THe word "accountability" is very much in fashion now. Children in the inner cities, we are told, must be "held accountable" for their success or failure. But none of these children can be held accountable for choosing where they had been born or where they led their childhood. Nor can they be blamed for the historic failings of their schools. Nor, of course, are any of these children responsible in any way at all for the massive unemployment, and the flight of businesses and industries, that have put so many young men on corners of the streets with no useful purposes within their daily lives. ("Visitors," Martha told me at the time of the recession in 2001, "are asking if the economic crisis has taken a high toll on people in our parish. I tell them that we've always been in a depression in Mott Haven, so it's hard to see a difference.")
This, of course, would be an excellent launch into a discussion of the GOP platform of seeking to ban abortion, even in the case of rape (per the 2012 platform), and then seeking to privatize (gut) Medicare and Social Security and all sorts of other programs for the poor. It would be quite pertinent to point out that the GOP doesn't give a shit about children unless they're unborn, in which case the GOP will fight to the death for those children to be born ... while Mitt Romney quietly makes a profit off aborted fetuses through Bain Capital. (Look up the Stericycle deal.)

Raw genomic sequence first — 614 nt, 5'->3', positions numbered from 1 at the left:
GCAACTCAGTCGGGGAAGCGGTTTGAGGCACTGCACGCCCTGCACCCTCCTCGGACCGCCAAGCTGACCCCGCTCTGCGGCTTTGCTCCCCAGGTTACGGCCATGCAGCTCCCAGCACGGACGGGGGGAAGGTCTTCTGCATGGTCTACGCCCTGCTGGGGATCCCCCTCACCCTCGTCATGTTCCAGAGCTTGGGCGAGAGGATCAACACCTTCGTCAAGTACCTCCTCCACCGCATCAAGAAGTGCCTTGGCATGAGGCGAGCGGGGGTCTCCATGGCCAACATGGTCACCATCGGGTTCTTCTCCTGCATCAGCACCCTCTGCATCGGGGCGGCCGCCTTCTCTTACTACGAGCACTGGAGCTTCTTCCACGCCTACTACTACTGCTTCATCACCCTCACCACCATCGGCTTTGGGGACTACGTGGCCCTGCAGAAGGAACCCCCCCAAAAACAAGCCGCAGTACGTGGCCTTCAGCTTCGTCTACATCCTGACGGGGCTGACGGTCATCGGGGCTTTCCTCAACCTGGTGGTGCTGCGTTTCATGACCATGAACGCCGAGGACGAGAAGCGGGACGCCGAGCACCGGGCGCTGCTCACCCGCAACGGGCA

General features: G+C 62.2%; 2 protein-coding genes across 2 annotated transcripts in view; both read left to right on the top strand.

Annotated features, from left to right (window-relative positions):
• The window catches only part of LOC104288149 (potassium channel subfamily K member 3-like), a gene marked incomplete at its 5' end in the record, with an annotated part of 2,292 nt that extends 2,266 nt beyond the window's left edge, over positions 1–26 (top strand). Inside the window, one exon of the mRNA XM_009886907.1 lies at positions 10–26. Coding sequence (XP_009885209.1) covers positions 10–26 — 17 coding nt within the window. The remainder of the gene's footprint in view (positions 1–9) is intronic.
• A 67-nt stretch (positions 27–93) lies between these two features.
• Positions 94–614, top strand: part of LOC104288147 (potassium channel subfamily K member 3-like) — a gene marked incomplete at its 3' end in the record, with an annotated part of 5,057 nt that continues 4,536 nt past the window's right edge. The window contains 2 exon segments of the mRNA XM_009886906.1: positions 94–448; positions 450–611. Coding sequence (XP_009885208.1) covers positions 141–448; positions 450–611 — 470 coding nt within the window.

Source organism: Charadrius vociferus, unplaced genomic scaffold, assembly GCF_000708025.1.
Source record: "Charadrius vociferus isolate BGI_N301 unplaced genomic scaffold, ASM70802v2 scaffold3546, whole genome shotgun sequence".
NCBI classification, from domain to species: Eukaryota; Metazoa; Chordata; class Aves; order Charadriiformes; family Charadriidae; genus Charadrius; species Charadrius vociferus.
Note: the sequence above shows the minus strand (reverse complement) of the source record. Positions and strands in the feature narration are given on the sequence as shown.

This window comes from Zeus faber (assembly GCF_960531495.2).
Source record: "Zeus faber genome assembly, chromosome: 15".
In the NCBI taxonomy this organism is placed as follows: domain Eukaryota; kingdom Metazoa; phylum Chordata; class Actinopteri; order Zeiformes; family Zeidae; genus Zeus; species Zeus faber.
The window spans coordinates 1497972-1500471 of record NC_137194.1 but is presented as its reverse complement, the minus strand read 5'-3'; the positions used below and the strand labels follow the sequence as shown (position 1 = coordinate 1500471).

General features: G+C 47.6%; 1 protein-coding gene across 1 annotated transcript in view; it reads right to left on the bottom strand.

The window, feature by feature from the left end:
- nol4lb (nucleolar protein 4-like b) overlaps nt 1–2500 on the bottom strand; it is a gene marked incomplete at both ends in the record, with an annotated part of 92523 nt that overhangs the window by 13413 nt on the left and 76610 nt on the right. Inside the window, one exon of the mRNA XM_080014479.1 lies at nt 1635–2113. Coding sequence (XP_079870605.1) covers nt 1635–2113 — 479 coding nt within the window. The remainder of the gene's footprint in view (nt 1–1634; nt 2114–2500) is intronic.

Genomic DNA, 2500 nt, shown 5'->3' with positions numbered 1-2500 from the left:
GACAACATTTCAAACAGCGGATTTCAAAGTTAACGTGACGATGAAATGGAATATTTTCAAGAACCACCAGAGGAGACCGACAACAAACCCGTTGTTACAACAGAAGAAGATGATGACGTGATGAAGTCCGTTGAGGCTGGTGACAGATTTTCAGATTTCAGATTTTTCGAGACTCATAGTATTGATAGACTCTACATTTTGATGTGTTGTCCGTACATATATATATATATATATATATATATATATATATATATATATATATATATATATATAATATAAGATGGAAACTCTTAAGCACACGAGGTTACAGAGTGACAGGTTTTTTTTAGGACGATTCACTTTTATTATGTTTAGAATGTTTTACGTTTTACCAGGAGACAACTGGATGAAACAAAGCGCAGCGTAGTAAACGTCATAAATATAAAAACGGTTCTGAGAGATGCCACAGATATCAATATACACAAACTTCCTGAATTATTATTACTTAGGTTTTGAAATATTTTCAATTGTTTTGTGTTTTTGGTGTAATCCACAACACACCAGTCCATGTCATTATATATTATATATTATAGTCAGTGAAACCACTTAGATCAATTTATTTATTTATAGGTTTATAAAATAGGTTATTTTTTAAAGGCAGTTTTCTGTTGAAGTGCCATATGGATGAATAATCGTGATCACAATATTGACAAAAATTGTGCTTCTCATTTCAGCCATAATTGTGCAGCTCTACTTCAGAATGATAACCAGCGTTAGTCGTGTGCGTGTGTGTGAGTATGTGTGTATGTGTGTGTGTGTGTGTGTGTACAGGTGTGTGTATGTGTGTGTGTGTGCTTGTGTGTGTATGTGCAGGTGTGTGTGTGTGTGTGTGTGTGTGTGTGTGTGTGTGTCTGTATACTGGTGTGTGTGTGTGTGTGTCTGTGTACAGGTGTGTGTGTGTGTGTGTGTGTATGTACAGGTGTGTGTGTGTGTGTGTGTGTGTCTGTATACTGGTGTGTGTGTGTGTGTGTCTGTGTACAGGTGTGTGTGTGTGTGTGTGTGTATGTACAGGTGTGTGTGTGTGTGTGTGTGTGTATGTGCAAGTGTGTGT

But I'm not going to go into that. (Any more than I already did.)
The epilogue strikes the perfect note of weariness and optimism and, above all else, persistence and resilience.
Kozol is talking to Pineapple (a pseudonym for one of the girls in his book) about his work.
I explained that I was simply having trouble finishing my book. I said I wasn't sure how much had changed back in the neighborhood where she and I had met, but I told her I kept going back and forth on this, because I didn't want to end up on a dreary note.
"Jonathan," she said, "I want you to think positive. Lara and I are going to go back and help to change things once we both have our degrees. You know? Make little changes that we can? If lots of people do that, then the changes won't be little anymore."
I said, "I'm going to steal those words."
"Do it!" she said." And she asked if I remembered something that I told her once when we were walking by the water near her parents' home. "You know? Picking battles that we have a chance to win? And not getting frozen up and flustered in your mind by things that are too big for you and me to change, not at least for now. Which isn't any use to anyone at all."
I said, "I think I'll steal those words as well."
"Do it!" she said a second time. "You're the one who said that to me anyway. I'll give it back to you for free."
A riveting, compelling story, clearly written and effectively told. Don't ever expect anything less from Jonathan Kozol.
Note: Kozol mentions a discretionary fund, comprised of donations from readers, that he uses to help the children in this book and many others with things they need. Sometimes this is for health insurance when a child develops a serious illness and needs to wait a semester before going back on a college's health plan. Sometimes it's for food. Sometimes it's for clothes that actually fit. If you'd like to learn more about the fund or help sustain it, contact the Education Action Fund, 16 Lowell Street, Cambridge MA 02138, or email EdActInc@gmail.com....more
It should be noted that the author was convicted of plagiarizing this book from a Saudi woman, per the Wikipedia page on the subject. He is also beingIt should be noted that the author was convicted of plagiarizing this book from a Saudi woman, per the Wikipedia page on the subject. He is also being sued for plagiarism by another author. His argument is that plagiarism among religious scholars is okay.
That being said, this book is helpful and also problematic.